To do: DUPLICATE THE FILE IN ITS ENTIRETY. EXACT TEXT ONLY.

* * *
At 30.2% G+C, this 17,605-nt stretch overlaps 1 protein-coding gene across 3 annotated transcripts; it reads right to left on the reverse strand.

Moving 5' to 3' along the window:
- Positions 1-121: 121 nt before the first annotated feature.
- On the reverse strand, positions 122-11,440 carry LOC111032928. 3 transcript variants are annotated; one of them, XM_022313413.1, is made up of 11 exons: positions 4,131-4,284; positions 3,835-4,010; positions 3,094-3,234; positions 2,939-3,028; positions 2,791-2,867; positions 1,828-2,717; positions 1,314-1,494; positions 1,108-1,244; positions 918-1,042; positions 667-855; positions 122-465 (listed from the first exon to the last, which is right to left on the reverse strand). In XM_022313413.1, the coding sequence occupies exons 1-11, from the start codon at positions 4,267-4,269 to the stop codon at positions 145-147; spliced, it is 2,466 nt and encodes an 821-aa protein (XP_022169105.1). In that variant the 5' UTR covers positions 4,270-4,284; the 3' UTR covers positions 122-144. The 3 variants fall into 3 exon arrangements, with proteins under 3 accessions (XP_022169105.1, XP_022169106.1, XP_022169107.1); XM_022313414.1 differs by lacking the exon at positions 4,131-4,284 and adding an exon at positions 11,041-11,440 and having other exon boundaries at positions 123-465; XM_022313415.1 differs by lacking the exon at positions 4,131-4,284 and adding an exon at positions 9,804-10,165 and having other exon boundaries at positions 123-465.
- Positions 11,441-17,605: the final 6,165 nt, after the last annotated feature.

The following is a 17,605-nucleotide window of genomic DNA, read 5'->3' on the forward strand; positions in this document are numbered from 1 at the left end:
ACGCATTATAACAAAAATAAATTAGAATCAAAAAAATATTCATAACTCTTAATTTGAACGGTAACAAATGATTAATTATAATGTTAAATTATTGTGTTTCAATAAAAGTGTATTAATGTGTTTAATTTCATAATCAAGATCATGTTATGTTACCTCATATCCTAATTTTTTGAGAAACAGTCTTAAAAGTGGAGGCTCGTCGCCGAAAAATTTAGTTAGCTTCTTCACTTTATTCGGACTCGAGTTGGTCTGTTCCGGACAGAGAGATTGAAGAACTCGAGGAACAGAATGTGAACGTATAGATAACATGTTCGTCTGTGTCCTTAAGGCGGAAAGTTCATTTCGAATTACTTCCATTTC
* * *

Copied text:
At 30.2% G+C, this 17,605-nt stretch overlaps 1 protein-coding gene across 3 annotated transcripts; it reads right to left on the reverse strand.

Moving 5' to 3' along the window:
- Positions 1-121: 121 nt before the first annotated feature.
- On the reverse strand, positions 122-11,440 carry LOC111032928. 3 transcript variants are annotated; one of them, XM_022313413.1, is made up of 11 exons: positions 4,131-4,284; positions 3,835-4,010; positions 3,094-3,234; positions 2,939-3,028; positions 2,791-2,867; positions 1,828-2,717; positions 1,314-1,494; positions 1,108-1,244; positions 918-1,042; positions 667-855; positions 122-465 (listed from the first exon to the last, which is right to left on the reverse strand). In XM_022313413.1, the coding sequence occupies exons 1-11, from the start codon at positions 4,267-4,269 to the stop codon at positions 145-147; spliced, it is 2,466 nt and encodes an 821-aa protein (XP_022169105.1). In that variant the 5' UTR covers positions 4,270-4,284; the 3' UTR covers positions 122-144. The 3 variants fall into 3 exon arrangements, with proteins under 3 accessions (XP_022169105.1, XP_022169106.1, XP_022169107.1); XM_022313414.1 differs by lacking the exon at positions 4,131-4,284 and adding an exon at positions 11,041-11,440 and having other exon boundaries at positions 123-465; XM_022313415.1 differs by lacking the exon at positions 4,131-4,284 and adding an exon at positions 9,804-10,165 and having other exon boundaries at positions 123-465.
- Positions 11,441-17,605: the final 6,165 nt, after the last annotated feature.

The following is a 17,605-nucleotide window of genomic DNA, read 5'->3' on the forward strand; positions in this document are numbered from 1 at the left end:
ACGCATTATAACAAAAATAAATTAGAATCAAAAAAATATTCATAACTCTTAATTTGAACGGTAACAAATGATTAATTATAATGTTAAATTATTGTGTTTCAATAAAAGTGTATTAATGTGTTTAATTTCATAATCAAGATCATGTTATGTTACCTCATATCCTAATTTTTTGAGAAACAGTCTTAAAAGTGGAGGCTCGTCGCCGAAAAATTTAGTTAGCTTCTTCACTTTATTCGGACTCGAGTTGGTCTGTTCCGGACAGAGAGATTGAAGAACTCGAGGAACAGAATGTGAACGTATAGATAACATGTTCGTCTGTGTCCTTAAGGCGGAAAGTTCATTTCGAATTACTTCCATTTC